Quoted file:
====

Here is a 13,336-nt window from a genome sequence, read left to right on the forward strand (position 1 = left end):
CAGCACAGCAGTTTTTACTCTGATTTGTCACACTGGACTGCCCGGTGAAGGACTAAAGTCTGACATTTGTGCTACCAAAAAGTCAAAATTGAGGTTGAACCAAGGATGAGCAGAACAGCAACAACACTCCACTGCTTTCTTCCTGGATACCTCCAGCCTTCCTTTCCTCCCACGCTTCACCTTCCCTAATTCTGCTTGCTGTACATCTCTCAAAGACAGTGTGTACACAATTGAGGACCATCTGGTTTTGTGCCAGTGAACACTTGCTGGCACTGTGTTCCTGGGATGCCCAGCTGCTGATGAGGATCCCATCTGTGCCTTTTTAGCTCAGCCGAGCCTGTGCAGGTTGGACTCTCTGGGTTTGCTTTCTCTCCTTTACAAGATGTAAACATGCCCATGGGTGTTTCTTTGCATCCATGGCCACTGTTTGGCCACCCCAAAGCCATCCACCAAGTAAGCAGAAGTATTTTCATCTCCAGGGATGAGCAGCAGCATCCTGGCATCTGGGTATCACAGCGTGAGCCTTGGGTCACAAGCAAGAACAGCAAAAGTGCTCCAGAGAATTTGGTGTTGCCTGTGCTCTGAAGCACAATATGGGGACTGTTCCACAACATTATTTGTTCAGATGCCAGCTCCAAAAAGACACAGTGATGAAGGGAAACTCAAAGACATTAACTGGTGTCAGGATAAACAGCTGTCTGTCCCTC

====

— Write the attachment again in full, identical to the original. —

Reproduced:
Here is a 13,336-nt window from a genome sequence, read left to right on the forward strand (position 1 = left end):
CAGCACAGCAGTTTTTACTCTGATTTGTCACACTGGACTGCCCGGTGAAGGACTAAAGTCTGACATTTGTGCTACCAAAAAGTCAAAATTGAGGTTGAACCAAGGATGAGCAGAACAGCAACAACACTCCACTGCTTTCTTCCTGGATACCTCCAGCCTTCCTTTCCTCCCACGCTTCACCTTCCCTAATTCTGCTTGCTGTACATCTCTCAAAGACAGTGTGTACACAATTGAGGACCATCTGGTTTTGTGCCAGTGAACACTTGCTGGCACTGTGTTCCTGGGATGCCCAGCTGCTGATGAGGATCCCATCTGTGCCTTTTTAGCTCAGCCGAGCCTGTGCAGGTTGGACTCTCTGGGTTTGCTTTCTCTCCTTTACAAGATGTAAACATGCCCATGGGTGTTTCTTTGCATCCATGGCCACTGTTTGGCCACCCCAAAGCCATCCACCAAGTAAGCAGAAGTATTTTCATCTCCAGGGATGAGCAGCAGCATCCTGGCATCTGGGTATCACAGCGTGAGCCTTGGGTCACAAGCAAGAACAGCAAAAGTGCTCCAGAGAATTTGGTGTTGCCTGTGCTCTGAAGCACAATATGGGGACTGTTCCACAACATTATTTGTTCAGATGCCAGCTCCAAAAAGACACAGTGATGAAGGGAAACTCAAAGACATTAACTGGTGTCAGGATAAACAGCTGTCTGTCCCTC